When securing an email account, you might come across a number account styles and systems, the most common being IMAP, POP, and Exchange. It’s a good idea to familiarise yourself with each of these, so you can get the most out of your email account.

In this article, we’ll look at each in more detail, and discuss the pros and cons. Let’s get right into it.

POP

Post Office Protocol – or POP – is the oldest type of email system. The original purpose of POP was to help email applications like Outlook and Apple’s Mail app connect, and send and download emails.

Although POP has evolved over the years with many versions of the software being developed, POP3 remains the most popular.

How does POP work?

When using a POP email system, each individual email is downloaded onto the first device that connects to it. In other words, if you open a POP email on your laptop, your laptop is the only place the email exists. If you then try to access that email on your smart phone, the email will not show up.

The pros and cons of POP

Pros:

  • Quick and easy to setup
  • Very common and popular
  • Each email downloads to one location only

Cons:

  • No message syncing available
  • No syncing of contacts, calendars, or any other associated data
  • Once an email is downloaded, it is removed from the server

IMAP

Internet Message Access Protocol – or IMAP – is newer than POP, and offers greater syncing functionality.

How does IMAP work?

As we mentioned above, when you download an email via a POP account, that email exists in one place, and one place only. IMAP is different. If you download an email on your phone, it will download onto your computer. If you open an email on your computer, it will show up as ‘read’ on your phone.

At first glance, IMAP seems like a superior email solution – but, that isn’t always the case. If, for example, you have multiple people accessing the one email account, POP may be preferable. POP can prevent two or more people working on the same email.

The pros and cons of IMAP

Pros:

  • Message download and read status, and all peripheral data can be synced across all devices
  • Messages are saved on the server, and can be downloaded by new accounts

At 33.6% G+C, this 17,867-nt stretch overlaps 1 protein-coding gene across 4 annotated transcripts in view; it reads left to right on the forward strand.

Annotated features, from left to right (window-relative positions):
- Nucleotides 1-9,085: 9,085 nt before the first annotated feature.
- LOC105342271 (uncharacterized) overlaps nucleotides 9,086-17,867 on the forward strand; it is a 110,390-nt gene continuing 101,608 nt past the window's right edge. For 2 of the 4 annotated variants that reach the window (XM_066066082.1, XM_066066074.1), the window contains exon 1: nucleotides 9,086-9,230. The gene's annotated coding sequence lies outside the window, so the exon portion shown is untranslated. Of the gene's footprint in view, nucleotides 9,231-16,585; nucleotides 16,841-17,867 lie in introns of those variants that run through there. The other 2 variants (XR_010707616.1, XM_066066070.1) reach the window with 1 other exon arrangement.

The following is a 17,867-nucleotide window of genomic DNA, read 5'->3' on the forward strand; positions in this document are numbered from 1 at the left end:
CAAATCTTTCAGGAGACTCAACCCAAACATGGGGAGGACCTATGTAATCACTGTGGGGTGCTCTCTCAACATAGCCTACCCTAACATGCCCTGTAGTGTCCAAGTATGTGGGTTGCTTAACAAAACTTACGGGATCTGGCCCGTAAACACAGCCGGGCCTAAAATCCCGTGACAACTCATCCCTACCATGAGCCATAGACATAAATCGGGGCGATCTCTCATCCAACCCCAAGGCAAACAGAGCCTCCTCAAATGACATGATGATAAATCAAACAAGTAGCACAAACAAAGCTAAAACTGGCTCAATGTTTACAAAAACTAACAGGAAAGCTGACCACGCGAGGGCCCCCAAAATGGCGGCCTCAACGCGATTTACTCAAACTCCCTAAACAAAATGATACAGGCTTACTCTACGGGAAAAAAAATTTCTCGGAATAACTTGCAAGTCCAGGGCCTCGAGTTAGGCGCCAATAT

• Simple to activate and use

Cons

  • Messages are stored on the server, which can fill up fast
  • Because IMAP accounts are more complex, syncing issues can occur
  • Message syncing can cause confusion if two or more people are accessing the one account 

Exchange

The most complex and involved of the three, Exchange – officially named MAPI or Messaging Application Programming Interface – is a practical option for corporate accounts, companies, and businesses.

How does Exchange work?

Exchange was developed by Microsoft, and is, in many ways, similar to IMAP. Although many of the differences between the two are quite technical, the main difference is this: the Exchange protocol allows users to sync messages, contacts, calendars, and other peripheral data between devices and services.

The pros and cons of Exchange

Pros:

  • Message download and read status, and all peripheral data can be synced across all devices
  • Messages are saved on the server, and can be downloaded by new accounts
  • If sent within the server’s domain, emails can be un-sent

Cons:

  • Limited support across desktop clients
  • The implementation of an Exchange server is necessary, which requires expertise
  • When a device is connected to a corporate Exchange server, all emails can be accessed and read by the company
  • Syncing issues may occur
  • Setup can be challenging 

Get help with your email account

Whether you’re setting up a free, personal email account or looking for a professional messaging solution, the experienced technicians at Computer Cures can help. Call the team today on 1300 553 166 or fill out the form on this page for a fast and accurate quote.